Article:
“The Simpsons” has an eerie knack for predicting the future, from Donald Trump’s presidency to the U.S. Winning an Olympic Gold Medal in Curling. Here are 14 times the long-running comedic series got it right.
On the episode “Lisa Goes Gaga,” Lady Gaga is shown suspended by cables flying over the audience at a concert. Well surprise, surprise because at the Super Bowl LI’s halftime show, Gaga descended from the stadium’s roof with suspension cables wearing pretty much the same outfit on her episode.
2016 Nobel Prize Winner
In a 2010 episode, Milhouse predicted that Bengt R. Holmstrom would win the Nobel Prize in Economics and sure enough, in 2016 Holmstrom and Oliver Hart were announced as joint winners of the prize.
Donald Trump Presidency
17 years ago in an episode titled “Bart to the Future” shows Lisa as president after Donald Trump apparently ruined the economy.
On the 28th season premiere, the satirical series made an Arnold Palmer Joke … on the day that golfer Arnold Palmer died.
Homer Simpson tells his wife Marge that he plans to “Arnold Palmer” his pal Lenny.
“Arnold Palmer Lenny?” Marge responds. “You’re going to Arnold Palmer Lenny?”
He was of course referring to the lemonade and iced tea drink mixture — which was named after the golfer.
Siegfried and Roy Tiger Attack
In 1993, an episode titled “$pringfield (Or, How I Learned to Stop Worrying and Love Legalised Gambling),” the show imitated a Siegfried and Roy where the magicians got attacked by their trustworthy tiger.
Well, in 2003 Roy was attacked by one of their white tigers during a live performance. He sustained injuries, but lived.
Faulty Voting Machine
During the 2012 elections, a voting machine proved faulty when votes cast for Barack Obama went to Mitt Romney instead.
In a 2008 episode, Homer Simpson went to the voting booths to cast a vote for Obama, but … his vote went to McCain instead.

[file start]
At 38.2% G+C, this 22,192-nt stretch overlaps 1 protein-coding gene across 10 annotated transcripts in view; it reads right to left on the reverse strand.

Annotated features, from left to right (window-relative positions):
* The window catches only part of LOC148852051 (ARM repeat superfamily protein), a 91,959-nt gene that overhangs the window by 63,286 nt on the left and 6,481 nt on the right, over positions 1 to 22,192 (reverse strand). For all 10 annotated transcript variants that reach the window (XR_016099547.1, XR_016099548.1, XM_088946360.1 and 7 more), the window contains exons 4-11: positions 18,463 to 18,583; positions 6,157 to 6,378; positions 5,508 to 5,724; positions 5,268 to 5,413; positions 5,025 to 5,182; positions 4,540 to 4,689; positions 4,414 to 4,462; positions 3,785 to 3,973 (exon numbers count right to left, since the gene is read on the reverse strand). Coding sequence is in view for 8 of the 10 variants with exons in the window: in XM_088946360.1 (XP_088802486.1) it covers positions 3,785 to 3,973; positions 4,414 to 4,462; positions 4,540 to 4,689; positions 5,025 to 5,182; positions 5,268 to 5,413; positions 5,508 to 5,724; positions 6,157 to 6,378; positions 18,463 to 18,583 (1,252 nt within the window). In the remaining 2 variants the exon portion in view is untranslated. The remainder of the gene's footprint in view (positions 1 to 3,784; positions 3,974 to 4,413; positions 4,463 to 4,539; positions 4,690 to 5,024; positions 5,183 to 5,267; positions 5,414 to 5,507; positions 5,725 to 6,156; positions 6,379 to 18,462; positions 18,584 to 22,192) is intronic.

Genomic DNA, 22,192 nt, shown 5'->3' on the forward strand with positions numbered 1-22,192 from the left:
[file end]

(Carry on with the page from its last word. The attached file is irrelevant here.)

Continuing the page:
In a 1998 episode, “The Wizard of Evergreen Terrace,” Homer Simpson writes out an equation on a chalkboard which if solved “you get the mass of a Higgs boson that’s only a bit larger than the nano-mass of a Higgs boson actually is,” says Simon Singh, science author.
Horse Meat Scandal
In 1994 an episode titled “Sweet Seymour Skinner’s Baadasssss Song,” the lunch lady was seen reaching into a barrel labeled “assorted horse parts” and putting the meat into the school’s lunch pot.
In 2013, it was reported that traces of horse DNA was found in beef products across the UK.
The now basically extinct but once popular video game Guitar Hero was first released in 2005.
But in a 2002 Simpsons episode, Mick Jagger and Keith Richards give Homer a jacket that has “guitar hero” printed on the back of it.
The virtual reality game, Farmville, was all the craze in 2009 with people rushing home from work or school to tend to their farm.
In a 1998 episode, “The Simpsons” shows a scene were kids are excited to play in a yard work simulator.
Old Beatles Letters
In Season 2’s episode 18, “Brush With Greatness,” Ringo Starr from the Beatles is shown responding to fan letters while saying: “They took the time to write me, and I don’t care if it takes me another 20 years. I’m going to answer every one of them.”
Well, two women in England received a reply to their fan mail form Sir Paul McCartney 50 years later.
Sorry Apple, but The Simpsons had smart watches first.
In a 1995 episode, where the show is set in the future, Lisa’s husband is shown speaking to a phone on his wrist.
The first smart watch wasn’t created until 2013.
Disney Owns Fox
Back in 1998, a quick scene in “The Simpsons” showed 20th Century Fox as “a Division of Walt Disney Co.” And in March 2019, Disney completed its $71.3 billion acquisition of 21st Century Fox’s film and TV assets.
U.S. Wins an Olympic Gold Medal in Curling
In 2010, Homer and Marge beat Sweden and took home Olympic gold for Team U.S.A. in Mixed Match Curling. As the animated sportscaster said, “Open your history books, tear out the pages and put this indelible Olympic moment in.”
Murder Hornets and Coronavirus
In a 1993 episode, a Japanese factory worker accidentally spreads the contagious “Osaka Flu” to Springfield, and in the town peoples’ rush to find a cure, they accidentally knock over a van with killer bees inside. The spread of “murder hornets” in America has coincided with the coronavirus in 2020. The coincidence was first noticed by former “Simpsons” writer Bill Oakley.